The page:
Tuesday, April 13, 2010

An accidental discovery of a brilliant idea. . .

The last time I forgot to take a book to the gym was a couple of years ago. The  result was in an essay published in The Chicago Tribune.

Yesterday I forgot my book, again. And so was facing 30 minutes on the elliptical with nothing to read.

Collegiate gym music eliminated any chance of slipping into a Zen-like aerobic trance. Watching a mute Dr. Phil or a soap opera was out for reasons of personal taste. That left reading magazines.

There were two on the racks. A year-old Forbes still had its cover.Reading the year-old Forbes was actually okay. It was interesting to see the present as the future. And just when the appeal of this was waning, a wonderful gym staff member brought me a brand new Time magazine.

Usually, I'm so pressured by the flood of available information that I flit from article to article in magazines, skimming everything, looking for what I can use for work. But since this Time magazine was all I had for the remainder of my elliptical time, I settled down and read it. From the beginning. Which meant that pretty shortly I was reading Barbara Kiviat's article, "Can Price Shopping Improve Health Care? And becoming deeply impressed, yet again, with how simple the solutions to complex problems can sometimes seem.

We all agree (don't we?) that health care costs too much. It's nice when our insurance picks up the tab, but that does not address the core problem that the bill is just too high. Ms.Kiviat (pictured left) opines that a little market transparency just might do wonders in the cost department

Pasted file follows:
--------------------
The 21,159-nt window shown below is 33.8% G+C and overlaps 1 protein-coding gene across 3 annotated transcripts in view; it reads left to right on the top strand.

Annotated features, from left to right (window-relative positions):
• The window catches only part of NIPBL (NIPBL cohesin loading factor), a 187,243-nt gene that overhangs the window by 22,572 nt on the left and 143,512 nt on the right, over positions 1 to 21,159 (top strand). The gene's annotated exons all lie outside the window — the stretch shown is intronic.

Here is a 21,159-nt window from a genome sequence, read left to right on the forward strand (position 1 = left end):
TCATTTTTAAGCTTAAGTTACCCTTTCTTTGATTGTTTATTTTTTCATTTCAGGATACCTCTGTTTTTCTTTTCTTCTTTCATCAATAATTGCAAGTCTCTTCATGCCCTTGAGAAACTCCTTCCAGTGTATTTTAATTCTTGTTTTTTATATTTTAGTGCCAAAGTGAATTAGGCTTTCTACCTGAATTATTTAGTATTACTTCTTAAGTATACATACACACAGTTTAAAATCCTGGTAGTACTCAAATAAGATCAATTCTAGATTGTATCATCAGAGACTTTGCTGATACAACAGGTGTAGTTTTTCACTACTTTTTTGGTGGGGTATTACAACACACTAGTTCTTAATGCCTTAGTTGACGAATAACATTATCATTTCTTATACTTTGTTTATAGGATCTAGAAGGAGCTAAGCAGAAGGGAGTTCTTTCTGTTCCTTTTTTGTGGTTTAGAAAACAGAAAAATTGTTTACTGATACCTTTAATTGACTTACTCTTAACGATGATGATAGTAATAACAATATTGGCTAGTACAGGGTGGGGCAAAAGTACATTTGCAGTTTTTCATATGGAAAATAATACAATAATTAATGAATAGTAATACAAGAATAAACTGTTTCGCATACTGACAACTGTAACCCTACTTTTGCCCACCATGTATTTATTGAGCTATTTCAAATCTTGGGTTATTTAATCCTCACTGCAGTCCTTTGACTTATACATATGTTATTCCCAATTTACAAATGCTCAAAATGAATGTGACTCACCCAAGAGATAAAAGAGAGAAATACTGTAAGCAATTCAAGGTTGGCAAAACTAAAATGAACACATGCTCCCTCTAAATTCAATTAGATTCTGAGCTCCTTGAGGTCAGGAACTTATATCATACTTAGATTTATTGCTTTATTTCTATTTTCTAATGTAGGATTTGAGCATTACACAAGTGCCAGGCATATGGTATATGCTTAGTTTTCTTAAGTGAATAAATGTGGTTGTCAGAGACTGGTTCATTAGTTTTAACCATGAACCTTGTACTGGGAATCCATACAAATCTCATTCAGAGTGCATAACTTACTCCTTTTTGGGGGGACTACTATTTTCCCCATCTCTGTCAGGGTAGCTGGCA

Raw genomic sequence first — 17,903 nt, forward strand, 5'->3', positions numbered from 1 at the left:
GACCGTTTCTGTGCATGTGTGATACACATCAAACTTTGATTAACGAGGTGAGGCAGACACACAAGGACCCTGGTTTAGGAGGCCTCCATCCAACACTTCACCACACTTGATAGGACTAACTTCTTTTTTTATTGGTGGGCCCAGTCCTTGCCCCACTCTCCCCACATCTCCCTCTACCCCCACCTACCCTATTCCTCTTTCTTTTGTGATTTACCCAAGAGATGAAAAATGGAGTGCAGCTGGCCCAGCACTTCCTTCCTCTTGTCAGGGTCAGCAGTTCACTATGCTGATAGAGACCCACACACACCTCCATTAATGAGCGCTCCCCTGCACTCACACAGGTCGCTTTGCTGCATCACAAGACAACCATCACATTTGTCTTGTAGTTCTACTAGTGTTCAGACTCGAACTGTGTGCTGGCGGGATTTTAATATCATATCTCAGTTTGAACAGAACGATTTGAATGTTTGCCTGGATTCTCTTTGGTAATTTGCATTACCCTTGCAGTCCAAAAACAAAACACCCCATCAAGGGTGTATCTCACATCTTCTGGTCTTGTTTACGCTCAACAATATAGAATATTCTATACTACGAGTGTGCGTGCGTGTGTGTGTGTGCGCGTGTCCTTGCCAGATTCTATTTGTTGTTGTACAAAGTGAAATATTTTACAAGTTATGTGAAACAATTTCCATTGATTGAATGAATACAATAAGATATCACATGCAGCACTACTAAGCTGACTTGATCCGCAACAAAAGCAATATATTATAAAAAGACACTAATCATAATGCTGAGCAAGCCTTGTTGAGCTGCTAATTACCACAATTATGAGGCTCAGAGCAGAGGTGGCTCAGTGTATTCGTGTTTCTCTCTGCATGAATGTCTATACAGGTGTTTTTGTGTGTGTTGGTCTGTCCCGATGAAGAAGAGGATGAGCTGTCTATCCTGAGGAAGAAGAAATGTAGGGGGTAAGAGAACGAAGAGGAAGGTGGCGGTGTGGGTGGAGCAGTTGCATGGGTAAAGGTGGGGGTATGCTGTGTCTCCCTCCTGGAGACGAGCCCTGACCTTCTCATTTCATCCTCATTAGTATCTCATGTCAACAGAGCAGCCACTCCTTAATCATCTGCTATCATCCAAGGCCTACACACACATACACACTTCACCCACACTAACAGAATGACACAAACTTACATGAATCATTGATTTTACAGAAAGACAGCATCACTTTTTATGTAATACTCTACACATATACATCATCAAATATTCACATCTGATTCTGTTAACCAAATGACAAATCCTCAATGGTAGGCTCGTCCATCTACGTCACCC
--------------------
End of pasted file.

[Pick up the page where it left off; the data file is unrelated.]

Here are a couple of paragraphs from the article to give you an idea of her reasoning.
. . .Congress has overhauled the industry, but the revolution has largely been about increasing access to health care, not simplifying it. We are left with the same opaque system of perverse incentives--paying providers for more tests and procedures, not necessarily effective ones. And we lack even the most basic element of the free market: price information. I recently went to a doctor and asked how much my office visit and X-ray would cost. Staffers told me that they didn't know and, since I have insurance, I shouldn't care.

I should care, though. In fact, I do. There are many reasons health care costs are spiraling out of control, but the simplest one to understand is this: nobody knows what anything costs. Providers get paid through a tangle of insurance-company agreements and billing schedules that change from patient to patient. No wonder a hospital can sneak a $100 box of Kleenex onto your bill and the price of an MRI can range from a few hundred to a few thousand dollars. If you don't know what something costs, you can't know if it costs too much.


  1. I usually watch the wellness center's TV that is set on Fox News when I workout on Mt. Elliptical. That is the only time I watch Fox news. So it gives me a different slant on the usual TV news programs I watch.

    When I go to concerts, movies, etc. I usually stick news mags in my jacket as those are easier to tote around than books. Generally it is a Time, The Week, and Smithsonian although I generally end up scanning The Week because its articles are shorter and more concise. Tom Endress

  2. It won't zip right through because it hurts some powerful interests. There was a This American Life (iirc) piece a while back on drug companies. The coupons they will give you for their name-brand drugs cut your out-of-pocket cost for whatever to below the copay for a generic. What you don't see is the drug company charging your insurance $400 for their drug vs the $50 the generic would have cost. I'll bet there are many more stories like that.